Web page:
John Powers is film critic for Vogue and Vogue.com

Excerpt: 'To The End Of The Land'

To The End Of The Land
To the End of the Land
By David Grossman
Hardcover, 592 pages
List Price: $26.95

When they get to the meeting point, Sami pulls into the first parking spot he finds, yanks up the emergency brake, folds his arms over his chest, and announces that he will wait for Ora there. And he asks her to be quick, which he has never done before. Ofer gets out of the cab and Sami does not move. He hisses something, but she can't tell what. She hopes he was saying goodbye to Ofer, but who knows what he was muttering. She marches after Ofer, blinking at the dazzling lights: rifle barrels, sunglasses, car mirrors. She doesn't know where he is leading her and is afraid he will get swallowed up among the hundreds of young men and she will never see him again. Meaning — she immediately corrects herself, revising the grim minutes she has been keeping all day — she won't see him again until he comes home. The sun beats down, and the horde becomes a heap of colorful, bustling dots. She focuses on Ofer's long khaki back. His walk is rigid and slightly arrogant. She can see him broaden his shoulders and widen his stance. When he was twelve, she remembers, he used to change his voice when he answered the phone and project a strained "Hello" that was supposed to sound deep, and a minute later he would forget and go back to his thin squeak. The air around her buzzes with shouts and whistles and megaphone calls and laughter. "Honey, answer me, it's me, Honey, answer me, it's me," sings a ringtone on a nearby cell phone that seems to follow her wherever she goes. Within the commotion Ora swiftly picks up the distant chatter of a baby somewhere in the large gathering ground, and the voice of his mother answers sweetly. She stands for a moment looking for them but cannot find them, and she imagines the mother changing the baby's diaper, maybe on the hood of a car, bending over and tickling his tummy, and she stands slightly stooped, hugging her suede bag to her body, and laps up the soft double trickle of sounds until it vanishes.

It is all a huge, irredeemable mistake. It seems to her that as the moment of separation approaches, the families and the soldiers fill with arid merriment, as if they have all inhaled a drug meant to dull their comprehension. The air bustles with the hum of a school trip or a big family excursion. Men her age, exempt from reserve duty, meet their friends from the army, the fathers of the young soldiers, and exchange laughter and backslaps. "We've done our part," two stout men tell each other, "now it's their turn." Television crews descend on families saying goodbye to their loved ones. Ora is thirsty, parched. Half running, she trails behind Ofer. Every time her gaze falls on the face of a soldier she unwittingly pulls back, afraid she will remember him: Ofer once told her that when they had their pictures taken sometimes, before they set off on a military campaign, the guys made sure to keep their heads a certain distance from each other, so there'd be room for the red circle that would mark them later, in the newspaper. Screeching loudspeakers direct the soldiers to their battalions' meeting points —  a meetery, they call this, and she thinks in her mother's voice: barbarians, language-rapists — and suddenly Ofer stops and she almost walks into him. He turns to her and she feels a deluge. "What's the matter with you?" he whispers into her face. "What if they find an Arab here and think he's come to commit suicide? And didn't you think about how he feels having to drive me here? Do you even get what this means for him?"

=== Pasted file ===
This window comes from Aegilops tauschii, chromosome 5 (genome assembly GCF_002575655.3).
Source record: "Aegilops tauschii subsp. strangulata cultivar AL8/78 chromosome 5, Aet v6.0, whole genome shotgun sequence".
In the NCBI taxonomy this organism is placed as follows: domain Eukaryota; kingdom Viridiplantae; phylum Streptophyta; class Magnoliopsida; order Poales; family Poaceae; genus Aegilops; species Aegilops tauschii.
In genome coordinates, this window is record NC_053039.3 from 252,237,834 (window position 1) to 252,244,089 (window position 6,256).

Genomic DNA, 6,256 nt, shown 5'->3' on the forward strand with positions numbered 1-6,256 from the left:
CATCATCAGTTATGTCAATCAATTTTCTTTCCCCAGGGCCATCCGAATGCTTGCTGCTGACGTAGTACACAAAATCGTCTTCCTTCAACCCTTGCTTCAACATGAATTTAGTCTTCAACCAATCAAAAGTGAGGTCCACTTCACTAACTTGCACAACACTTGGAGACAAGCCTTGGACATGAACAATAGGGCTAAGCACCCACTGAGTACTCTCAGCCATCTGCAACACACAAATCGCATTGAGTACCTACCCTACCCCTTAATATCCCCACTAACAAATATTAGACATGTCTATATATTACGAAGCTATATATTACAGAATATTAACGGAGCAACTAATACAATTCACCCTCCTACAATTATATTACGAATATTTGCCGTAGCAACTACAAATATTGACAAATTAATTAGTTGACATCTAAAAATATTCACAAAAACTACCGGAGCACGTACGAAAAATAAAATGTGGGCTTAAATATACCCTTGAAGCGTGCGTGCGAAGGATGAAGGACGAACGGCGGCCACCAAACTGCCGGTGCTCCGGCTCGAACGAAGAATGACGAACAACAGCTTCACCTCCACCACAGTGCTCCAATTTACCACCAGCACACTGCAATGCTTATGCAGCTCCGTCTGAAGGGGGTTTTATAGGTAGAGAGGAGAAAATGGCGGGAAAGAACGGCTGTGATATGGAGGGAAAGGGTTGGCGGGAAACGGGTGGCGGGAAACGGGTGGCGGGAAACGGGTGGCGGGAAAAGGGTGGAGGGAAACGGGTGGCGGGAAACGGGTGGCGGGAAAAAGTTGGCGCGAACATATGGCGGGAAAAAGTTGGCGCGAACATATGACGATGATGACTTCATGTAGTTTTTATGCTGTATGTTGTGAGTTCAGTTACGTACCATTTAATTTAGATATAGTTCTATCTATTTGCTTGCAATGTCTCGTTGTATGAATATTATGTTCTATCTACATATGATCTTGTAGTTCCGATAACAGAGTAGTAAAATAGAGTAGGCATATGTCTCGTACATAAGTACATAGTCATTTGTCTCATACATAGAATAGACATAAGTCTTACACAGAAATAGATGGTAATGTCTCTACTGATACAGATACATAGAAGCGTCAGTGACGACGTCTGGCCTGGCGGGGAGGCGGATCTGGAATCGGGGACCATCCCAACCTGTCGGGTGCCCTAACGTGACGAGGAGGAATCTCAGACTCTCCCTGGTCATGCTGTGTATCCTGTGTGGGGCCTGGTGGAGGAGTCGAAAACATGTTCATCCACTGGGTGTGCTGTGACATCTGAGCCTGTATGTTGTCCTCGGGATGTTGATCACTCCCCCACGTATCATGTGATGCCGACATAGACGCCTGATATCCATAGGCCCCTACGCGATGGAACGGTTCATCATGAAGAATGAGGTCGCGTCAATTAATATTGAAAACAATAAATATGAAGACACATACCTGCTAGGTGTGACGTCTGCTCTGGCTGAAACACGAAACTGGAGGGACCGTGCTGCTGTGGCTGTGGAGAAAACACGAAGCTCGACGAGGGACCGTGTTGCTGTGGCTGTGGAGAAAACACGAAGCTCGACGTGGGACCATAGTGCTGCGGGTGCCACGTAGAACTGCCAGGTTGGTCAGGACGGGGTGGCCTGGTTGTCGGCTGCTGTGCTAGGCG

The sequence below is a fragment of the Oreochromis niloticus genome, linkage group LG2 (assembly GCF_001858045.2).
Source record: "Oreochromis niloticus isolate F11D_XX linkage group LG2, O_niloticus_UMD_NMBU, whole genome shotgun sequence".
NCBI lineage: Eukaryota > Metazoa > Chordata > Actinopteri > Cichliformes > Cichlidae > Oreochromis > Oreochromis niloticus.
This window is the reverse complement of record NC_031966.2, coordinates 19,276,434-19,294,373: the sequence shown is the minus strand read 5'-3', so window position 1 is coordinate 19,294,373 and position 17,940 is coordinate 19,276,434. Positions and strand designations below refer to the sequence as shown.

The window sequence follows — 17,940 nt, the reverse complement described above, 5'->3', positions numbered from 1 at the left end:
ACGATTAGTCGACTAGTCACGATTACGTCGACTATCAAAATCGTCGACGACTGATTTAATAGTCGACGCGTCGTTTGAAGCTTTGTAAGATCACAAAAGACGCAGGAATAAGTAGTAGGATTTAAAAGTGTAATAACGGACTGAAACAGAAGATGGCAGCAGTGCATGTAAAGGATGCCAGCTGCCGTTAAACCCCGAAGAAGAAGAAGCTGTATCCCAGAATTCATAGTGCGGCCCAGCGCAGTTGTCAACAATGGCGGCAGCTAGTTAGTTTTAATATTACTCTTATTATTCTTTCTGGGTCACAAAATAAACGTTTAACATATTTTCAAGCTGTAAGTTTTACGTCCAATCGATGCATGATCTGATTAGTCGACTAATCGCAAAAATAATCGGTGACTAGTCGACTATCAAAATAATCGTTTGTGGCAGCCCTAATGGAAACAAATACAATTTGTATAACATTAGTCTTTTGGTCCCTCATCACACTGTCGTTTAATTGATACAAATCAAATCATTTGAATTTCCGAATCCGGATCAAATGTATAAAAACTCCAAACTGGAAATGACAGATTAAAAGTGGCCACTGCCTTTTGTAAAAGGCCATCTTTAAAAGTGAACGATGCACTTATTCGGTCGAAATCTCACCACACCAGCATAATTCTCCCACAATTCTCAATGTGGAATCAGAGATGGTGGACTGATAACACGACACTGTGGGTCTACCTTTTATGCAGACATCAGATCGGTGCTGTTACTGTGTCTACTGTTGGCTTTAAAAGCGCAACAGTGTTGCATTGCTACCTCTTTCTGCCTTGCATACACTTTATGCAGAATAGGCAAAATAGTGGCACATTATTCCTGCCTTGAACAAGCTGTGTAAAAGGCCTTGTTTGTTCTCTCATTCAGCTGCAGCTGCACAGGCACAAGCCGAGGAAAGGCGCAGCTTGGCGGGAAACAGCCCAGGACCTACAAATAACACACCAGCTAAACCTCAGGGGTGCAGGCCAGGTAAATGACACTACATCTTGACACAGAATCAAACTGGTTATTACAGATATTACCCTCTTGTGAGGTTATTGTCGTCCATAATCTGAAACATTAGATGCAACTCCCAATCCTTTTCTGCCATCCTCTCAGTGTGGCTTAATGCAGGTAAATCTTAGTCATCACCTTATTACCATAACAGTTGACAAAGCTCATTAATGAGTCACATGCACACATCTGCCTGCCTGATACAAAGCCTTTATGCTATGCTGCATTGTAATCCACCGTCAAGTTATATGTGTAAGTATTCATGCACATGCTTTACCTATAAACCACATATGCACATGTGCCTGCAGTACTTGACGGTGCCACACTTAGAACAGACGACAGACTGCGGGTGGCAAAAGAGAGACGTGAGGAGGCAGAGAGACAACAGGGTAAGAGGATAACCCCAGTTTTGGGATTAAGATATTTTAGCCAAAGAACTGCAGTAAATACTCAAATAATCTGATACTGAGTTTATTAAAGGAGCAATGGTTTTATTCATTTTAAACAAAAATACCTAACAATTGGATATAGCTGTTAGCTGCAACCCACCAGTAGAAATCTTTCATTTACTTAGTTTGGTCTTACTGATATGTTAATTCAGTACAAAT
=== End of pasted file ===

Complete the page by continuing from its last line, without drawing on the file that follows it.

She doesn't have the energy to argue or explain. He's right, but she really wasn't in a state to think about anything. How can he not understand her? She just wasn't thinking. A white fog had filled her mind from the moment he told her that instead of going on the trip to the Galilee with her he was going off to some kasbah or mukataa. That was at six a.m. She had woken to hear his voice whispering into the phone in the other room, and hurried in there. Seeing his guilty look she had tensed and asked, "Did they call?"

"They say I have to go."

"But when?"


She asked if it couldn't wait a little while, so they could at least do the trip for two or three days, because she realized immediately that a whole week with him was a dream now. She added with a pathetic smile, "Didn't we say we'd have a few puffs of family-together time?"